One year ago, an ‘AI creative agency’ would have seemed like science fiction. No longer. ‘Faith’ was set up by Peter Gasston, creative innovation lead at VCCP. What’s the idea behind this new agency? Gasston says “We’ve taken an actively positive view that the responsible use of AI is an accelerator of human creativity, not the opposite.”

In other words, AI empowers creatives rather than replaces creatives. AI itself is not creative in any way. It’s a new tool for the creative arsenal.

Anyone can create an image using AI – but not everyone can create a good image. And AI can inspire ideas, but it still requires an artistic human eye to develop them.


Quick recap – what’s different about generative AI?

Generative AI is a type of artificial intelligence that uses algorithms to create content. It is different from other forms of AI, such as predictive or prescriptive AI, which focus on predicting outcomes or making recommendations. Instead, generative AI creates unique content based on data input.

But how? Basically, it works by analysing a large dataset and identifying patterns and relationships. This data can come from a variety of sources, including text, images, and audio. The algorithms then use this information to create a wide variety of new content – everything from product descriptions to marketing copy and from social posts, to images and video content.


What are the potential problems?

Because AI-generated content is produced by an algorithm, it may lack the creativity and nuance that a human could bring to the content creation process.

There are also concerns around the ethics of using AI to create content, particularly when it comes to bias and discrimination.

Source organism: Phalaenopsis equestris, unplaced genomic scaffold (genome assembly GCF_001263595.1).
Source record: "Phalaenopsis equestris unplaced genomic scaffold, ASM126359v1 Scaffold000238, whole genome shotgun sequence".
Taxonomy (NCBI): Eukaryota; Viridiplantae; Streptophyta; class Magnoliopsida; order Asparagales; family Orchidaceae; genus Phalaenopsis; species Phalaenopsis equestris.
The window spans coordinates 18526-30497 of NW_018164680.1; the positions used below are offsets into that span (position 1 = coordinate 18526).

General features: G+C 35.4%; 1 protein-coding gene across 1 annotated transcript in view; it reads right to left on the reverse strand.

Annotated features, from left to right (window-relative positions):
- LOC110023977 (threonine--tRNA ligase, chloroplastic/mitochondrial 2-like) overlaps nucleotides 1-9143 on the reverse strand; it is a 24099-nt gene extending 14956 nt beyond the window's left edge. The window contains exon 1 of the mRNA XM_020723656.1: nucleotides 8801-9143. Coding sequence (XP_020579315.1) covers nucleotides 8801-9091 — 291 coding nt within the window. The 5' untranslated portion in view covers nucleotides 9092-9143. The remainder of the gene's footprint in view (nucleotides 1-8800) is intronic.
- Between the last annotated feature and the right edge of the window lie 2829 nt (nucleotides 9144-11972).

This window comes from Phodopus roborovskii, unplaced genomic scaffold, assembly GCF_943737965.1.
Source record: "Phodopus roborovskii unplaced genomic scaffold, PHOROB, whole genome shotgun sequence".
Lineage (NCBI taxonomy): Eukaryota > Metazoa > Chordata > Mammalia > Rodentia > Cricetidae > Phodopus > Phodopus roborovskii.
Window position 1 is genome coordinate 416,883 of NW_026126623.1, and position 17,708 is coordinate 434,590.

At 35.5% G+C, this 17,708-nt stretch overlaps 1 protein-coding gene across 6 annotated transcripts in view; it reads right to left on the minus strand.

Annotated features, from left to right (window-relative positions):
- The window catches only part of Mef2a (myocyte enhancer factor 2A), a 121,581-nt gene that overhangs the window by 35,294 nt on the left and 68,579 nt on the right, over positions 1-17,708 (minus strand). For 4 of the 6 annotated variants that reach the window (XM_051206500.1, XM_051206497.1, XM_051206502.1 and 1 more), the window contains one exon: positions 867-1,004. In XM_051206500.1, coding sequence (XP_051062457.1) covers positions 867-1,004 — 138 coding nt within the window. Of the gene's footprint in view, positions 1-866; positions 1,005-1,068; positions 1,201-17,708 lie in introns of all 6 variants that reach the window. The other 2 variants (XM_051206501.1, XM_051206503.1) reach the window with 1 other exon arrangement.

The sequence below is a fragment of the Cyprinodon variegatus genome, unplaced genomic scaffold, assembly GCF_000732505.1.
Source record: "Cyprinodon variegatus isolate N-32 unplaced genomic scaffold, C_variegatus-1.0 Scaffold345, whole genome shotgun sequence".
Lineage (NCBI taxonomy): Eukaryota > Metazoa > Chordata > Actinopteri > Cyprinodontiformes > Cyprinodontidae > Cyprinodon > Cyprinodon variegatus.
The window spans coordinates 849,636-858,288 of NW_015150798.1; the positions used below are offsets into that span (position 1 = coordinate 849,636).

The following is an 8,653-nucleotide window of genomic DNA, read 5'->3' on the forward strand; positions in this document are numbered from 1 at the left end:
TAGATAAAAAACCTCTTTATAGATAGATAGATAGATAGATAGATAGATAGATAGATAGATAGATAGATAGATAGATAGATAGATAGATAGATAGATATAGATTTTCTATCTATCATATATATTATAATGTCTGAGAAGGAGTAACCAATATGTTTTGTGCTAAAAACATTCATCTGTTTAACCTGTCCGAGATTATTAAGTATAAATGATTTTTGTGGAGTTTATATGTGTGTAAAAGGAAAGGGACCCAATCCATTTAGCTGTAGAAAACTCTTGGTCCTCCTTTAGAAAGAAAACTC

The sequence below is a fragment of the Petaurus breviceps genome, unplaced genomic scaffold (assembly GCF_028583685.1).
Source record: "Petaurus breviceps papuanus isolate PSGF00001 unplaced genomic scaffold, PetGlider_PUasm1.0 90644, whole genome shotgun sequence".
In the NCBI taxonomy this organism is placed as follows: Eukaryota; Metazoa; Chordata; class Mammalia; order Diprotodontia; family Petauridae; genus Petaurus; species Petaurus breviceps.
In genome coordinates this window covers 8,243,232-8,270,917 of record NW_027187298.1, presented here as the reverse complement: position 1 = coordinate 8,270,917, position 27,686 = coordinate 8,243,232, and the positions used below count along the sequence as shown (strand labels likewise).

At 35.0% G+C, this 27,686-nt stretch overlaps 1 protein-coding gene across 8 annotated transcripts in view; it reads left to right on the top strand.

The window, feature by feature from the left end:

Copyright infringement can also be an issue, depending on which data set has been used to train the AI and how transparent AI companies are about that data. As I write, there are already several high-profile lawsuits surrounding generative AI and copyright. We’ll have to await the outcome of these legal challenges, to know how this technology will evolve.


There’s no going back. So what’s the way forward?

Regardless of the worries, AI is here to stay – however disconcerting that may be.

The decision now for advertisers and agencies is how to harness the power of AI to boost, not hinder, creativity and performance while somehow retaining trust with consumers.

The capacity of generative AI is already mind-boggling whether that’s using text prompts to create images and videos or simple sketches being turned into fully rendered 3D models.

So, what does that mean for creative jobs?


Creative individuals bring personality and strategic focus

Machines cannot understand the nuance of brand identity and personality. They cannot tell a story or stich together a narrative, and don’t know which emotions to stir, to elicit the desired response. They have no moral references to make the right cultural decisions, promote diversity and inclusivity, or to interrogate a brand’s purpose.

As Steve Jobs said:

“Technology is nothing. What’s important is that you have a faith in people, that they’re basically good and smart, and if you give them tools, they’ll do wonderful things with them.”


How should agencies adapt?

There is no doubt that Generative AI is affecting the way we think about human creativity. All sorts of companies are already testing and applying this technology to promote higher levels of productivity and creativity.


But we shouldn’t forget that this technology is still in its infancy. We need to do a huge amount of deep thinking, both within companies and society more broadly, about the role Generative AI can and should play in creative processes.